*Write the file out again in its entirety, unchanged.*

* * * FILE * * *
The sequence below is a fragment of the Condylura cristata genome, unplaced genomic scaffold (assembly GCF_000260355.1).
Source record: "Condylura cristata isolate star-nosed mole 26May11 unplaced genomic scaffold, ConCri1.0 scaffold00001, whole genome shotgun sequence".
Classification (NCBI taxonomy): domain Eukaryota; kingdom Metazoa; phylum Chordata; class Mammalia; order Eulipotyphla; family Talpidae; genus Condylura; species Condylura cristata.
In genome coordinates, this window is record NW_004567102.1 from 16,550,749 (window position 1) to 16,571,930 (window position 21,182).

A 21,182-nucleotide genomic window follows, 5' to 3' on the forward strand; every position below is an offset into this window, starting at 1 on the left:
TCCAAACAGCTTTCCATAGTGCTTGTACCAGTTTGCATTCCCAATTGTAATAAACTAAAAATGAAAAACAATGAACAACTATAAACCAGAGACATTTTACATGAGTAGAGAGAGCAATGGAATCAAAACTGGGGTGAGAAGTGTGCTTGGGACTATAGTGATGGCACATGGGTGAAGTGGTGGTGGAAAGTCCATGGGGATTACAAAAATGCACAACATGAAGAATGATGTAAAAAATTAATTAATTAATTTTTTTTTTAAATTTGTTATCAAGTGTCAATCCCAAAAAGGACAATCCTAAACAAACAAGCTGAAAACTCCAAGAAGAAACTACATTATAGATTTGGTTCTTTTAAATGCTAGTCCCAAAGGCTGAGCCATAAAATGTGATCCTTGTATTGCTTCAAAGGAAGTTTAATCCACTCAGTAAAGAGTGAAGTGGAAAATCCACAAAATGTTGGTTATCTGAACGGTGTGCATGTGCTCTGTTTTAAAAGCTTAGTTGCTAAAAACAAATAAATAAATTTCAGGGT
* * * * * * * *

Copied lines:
The sequence below is a fragment of the Condylura cristata genome, unplaced genomic scaffold (assembly GCF_000260355.1).
Source record: "Condylura cristata isolate star-nosed mole 26May11 unplaced genomic scaffold, ConCri1.0 scaffold00001, whole genome shotgun sequence".
Classification (NCBI taxonomy): domain Eukaryota; kingdom Metazoa; phylum Chordata; class Mammalia; order Eulipotyphla; family Talpidae; genus Condylura; species Condylura cristata.
In genome coordinates, this window is record NW_004567102.1 from 16,550,749 (window position 1) to 16,571,930 (window position 21,182).

A 21,182-nucleotide genomic window follows, 5' to 3' on the forward strand; every position below is an offset into this window, starting at 1 on the left:
TCCAAACAGCTTTCCATAGTGCTTGTACCAGTTTGCATTCCCAATTGTAATAAACTAAAAATGAAAAACAATGAACAACTATAAACCAGAGACATTTTACATGAGTAGAGAGAGCAATGGAATCAAAACTGGGGTGAGAAGTGTGCTTGGGACTATAGTGATGGCACATGGGTGAAGTGGTGGTGGAAAGTCCATGGGGATTACAAAAATGCACAACATGAAGAATGATGTAAAAAATTAATTAATTAATTTTTTTTTTAAATTTGTTATCAAGTGTCAATCCCAAAAAGGACAATCCTAAACAAACAAGCTGAAAACTCCAAGAAGAAACTACATTATAGATTTGGTTCTTTTAAATGCTAGTCCCAAAGGCTGAGCCATAAAATGTGATCCTTGTATTGCTTCAAAGGAAGTTTAATCCACTCAGTAAAGAGTGAAGTGGAAAATCCACAAAATGTTGGTTATCTGAACGGTGTGCATGTGCTCTGTTTTAAAAGCTTAGTTGCTAAAAACAAATAAATAAATTTCAGGGT